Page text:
SONNY LISTON was repeatedly in the news for brushes with the law. He was 15 fights into his pro career when an altercation with a St. Louis policeman put him back in the slammer where he served six months of a nine-month sentence.
MIKE TYSON famously served three years in an Indiana prison after a jury found him guilty of raping a beauty pageant contestant. Not quite four years after he was paroled, he was locked up for 108 days in a Maryland jail for a road rage incident. HENRY TILLMAN, who currently runs a boxing gym in Carson, California, was sentenced to 37 months in prison in 1995 for using a fake credit card to obtain money from a California gambling casino. He nearly went to prison again in 2004 when police stopped a car in which he was riding and found a large stash of fake driver’s licenses, forged checks, and counterfeit credit cards. In 1998, BRUCE SELDON was sentenced to 364 days in jail and five years probation for corrupting the morals of a minor, a 15-year-old girl.
The sad stories of JUMBO CUMMINGS and CLIFFORD ETIENNE make those stories pale by comparison.
In 1984, Cummings and another man were found guilty of attempted kidnapping and related charges in Michigan after an apparent paid “hit” went awry. In 2002, he was convicted of the armed robbery of a Chicago fast food-restaurant. The caper netted him only $250 and a videocassette, but it put him in violation of Illinois “three-strike” law and dictated that he spend the rest of his life in prison.
In the summer of 2005, Clifford Etienne went on a cocaine-fueled crime spree in his hometown of Baton Rouge, Louisiana. An armed robbery, a carjacking, and the attempted murder of a policeman (his gun jammed) were among the charges lodged against him. In June of 2006, a judge sentenced him to 150 years in prison.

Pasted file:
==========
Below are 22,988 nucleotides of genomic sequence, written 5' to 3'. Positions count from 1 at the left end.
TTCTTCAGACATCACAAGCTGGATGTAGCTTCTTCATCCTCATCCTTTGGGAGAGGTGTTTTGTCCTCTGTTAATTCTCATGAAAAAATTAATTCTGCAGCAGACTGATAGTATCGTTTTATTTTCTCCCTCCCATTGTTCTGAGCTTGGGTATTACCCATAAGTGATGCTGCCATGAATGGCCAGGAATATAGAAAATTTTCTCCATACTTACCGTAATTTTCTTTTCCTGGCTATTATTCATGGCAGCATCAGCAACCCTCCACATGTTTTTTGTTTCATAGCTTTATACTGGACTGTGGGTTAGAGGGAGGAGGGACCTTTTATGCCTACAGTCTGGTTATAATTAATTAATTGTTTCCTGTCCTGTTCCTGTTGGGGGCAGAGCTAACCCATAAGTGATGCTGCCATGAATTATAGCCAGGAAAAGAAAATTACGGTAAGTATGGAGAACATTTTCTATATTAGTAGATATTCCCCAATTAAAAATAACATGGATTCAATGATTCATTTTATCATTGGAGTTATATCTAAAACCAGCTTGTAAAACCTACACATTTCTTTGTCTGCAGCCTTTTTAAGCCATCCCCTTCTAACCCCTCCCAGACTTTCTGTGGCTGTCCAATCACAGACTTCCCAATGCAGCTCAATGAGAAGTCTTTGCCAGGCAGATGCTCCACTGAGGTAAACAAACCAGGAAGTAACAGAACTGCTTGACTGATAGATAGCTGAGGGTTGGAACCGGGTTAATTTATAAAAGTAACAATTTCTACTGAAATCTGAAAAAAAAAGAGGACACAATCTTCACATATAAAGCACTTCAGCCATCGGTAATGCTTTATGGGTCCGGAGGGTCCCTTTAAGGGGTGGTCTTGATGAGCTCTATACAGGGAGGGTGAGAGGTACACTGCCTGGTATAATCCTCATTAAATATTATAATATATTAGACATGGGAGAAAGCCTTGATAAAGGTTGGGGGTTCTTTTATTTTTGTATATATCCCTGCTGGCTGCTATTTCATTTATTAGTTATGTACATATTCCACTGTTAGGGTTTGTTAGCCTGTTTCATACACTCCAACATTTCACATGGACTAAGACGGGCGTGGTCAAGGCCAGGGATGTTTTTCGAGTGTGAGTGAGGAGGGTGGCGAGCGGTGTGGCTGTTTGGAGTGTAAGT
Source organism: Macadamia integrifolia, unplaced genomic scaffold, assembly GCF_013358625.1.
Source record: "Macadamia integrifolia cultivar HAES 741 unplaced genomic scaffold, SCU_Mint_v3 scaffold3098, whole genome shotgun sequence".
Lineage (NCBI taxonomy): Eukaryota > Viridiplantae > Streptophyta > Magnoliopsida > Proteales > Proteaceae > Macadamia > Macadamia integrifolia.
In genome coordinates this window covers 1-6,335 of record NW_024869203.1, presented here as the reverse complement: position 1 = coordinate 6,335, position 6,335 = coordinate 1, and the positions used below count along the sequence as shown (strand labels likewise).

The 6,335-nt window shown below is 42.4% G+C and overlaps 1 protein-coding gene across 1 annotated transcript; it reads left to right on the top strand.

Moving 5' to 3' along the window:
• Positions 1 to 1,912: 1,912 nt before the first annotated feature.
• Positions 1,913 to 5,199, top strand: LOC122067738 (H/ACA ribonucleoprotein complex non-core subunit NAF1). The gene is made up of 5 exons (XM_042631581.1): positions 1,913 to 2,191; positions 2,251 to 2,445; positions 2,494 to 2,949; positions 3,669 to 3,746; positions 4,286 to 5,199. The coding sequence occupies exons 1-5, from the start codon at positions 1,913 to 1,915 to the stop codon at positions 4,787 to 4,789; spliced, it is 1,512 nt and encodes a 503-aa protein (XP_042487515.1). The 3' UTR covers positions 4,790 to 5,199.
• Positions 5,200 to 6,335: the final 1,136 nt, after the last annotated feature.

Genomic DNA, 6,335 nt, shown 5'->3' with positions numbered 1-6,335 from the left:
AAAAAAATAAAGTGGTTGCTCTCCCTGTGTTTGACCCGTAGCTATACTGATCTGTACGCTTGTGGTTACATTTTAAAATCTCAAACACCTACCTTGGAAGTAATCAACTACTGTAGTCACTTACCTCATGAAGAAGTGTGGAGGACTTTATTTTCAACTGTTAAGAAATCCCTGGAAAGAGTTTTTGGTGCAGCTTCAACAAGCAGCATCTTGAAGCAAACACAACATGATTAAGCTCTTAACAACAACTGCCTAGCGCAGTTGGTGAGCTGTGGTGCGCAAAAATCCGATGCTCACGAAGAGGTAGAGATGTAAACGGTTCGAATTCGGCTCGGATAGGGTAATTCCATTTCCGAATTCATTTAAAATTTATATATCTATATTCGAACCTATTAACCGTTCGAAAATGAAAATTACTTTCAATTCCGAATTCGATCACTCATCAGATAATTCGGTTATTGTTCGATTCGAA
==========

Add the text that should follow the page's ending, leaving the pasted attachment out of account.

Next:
The bleak picture we have drawn is unfair to the “late bloomers” on this list who eventually got their house in order and became good neighbors and solid citizens. It’s also unfair to Demond Brock, who served his time and is entitled to a clean slate without any insinuations that he is prone to fall prey to the relapses that plagued so many ex-con boxers before him. However, in patching together this somewhat disjointed article, we couldn’t help but be reminded of something the great Hall of Fame boxing writer Dan Parker wrote in 1962. Parker, who believed that much of what passed for boxing journalism was propaganda, scolded his fellow scribes for being too quick to embrace the rehabilitation narrative.
As for Demond Brock, it should be noted that he got his GED in prison and completed a couple of college classes. “He is a great young man,” says Keith Veltre, the CEO of RJJ Boxing, Roy Jones’ promotional company. Jones, who has taken Brock under his wing, echoes that opinion.
With his chiseled, heavily-tattooed body, shaved head, and mutton-chop beard, Brock cuts a sharp figure in the ring. A high-pressure fighter, he routinely puts on a good show. In his last outing, he won a wide decision over previously unbeaten (14-0-1) Chuy Gutierrez, winning all 10 rounds on one of the scorecards in what was yet an entertaining scrap. “Both fighters traded shots like they were stuck in a phone booth,” wrote Las Vegas Review-Journal boxing writer Gilbert Manzano.
There are seven bouts in all on Friday’s show, the latest installment of the “Knockout Night at the D” series. First bell is at 7 PM. The Brock-Blanco match and two other bouts will air live on the CBS Sports Network at 9:00 pm PT/12:00 am ET.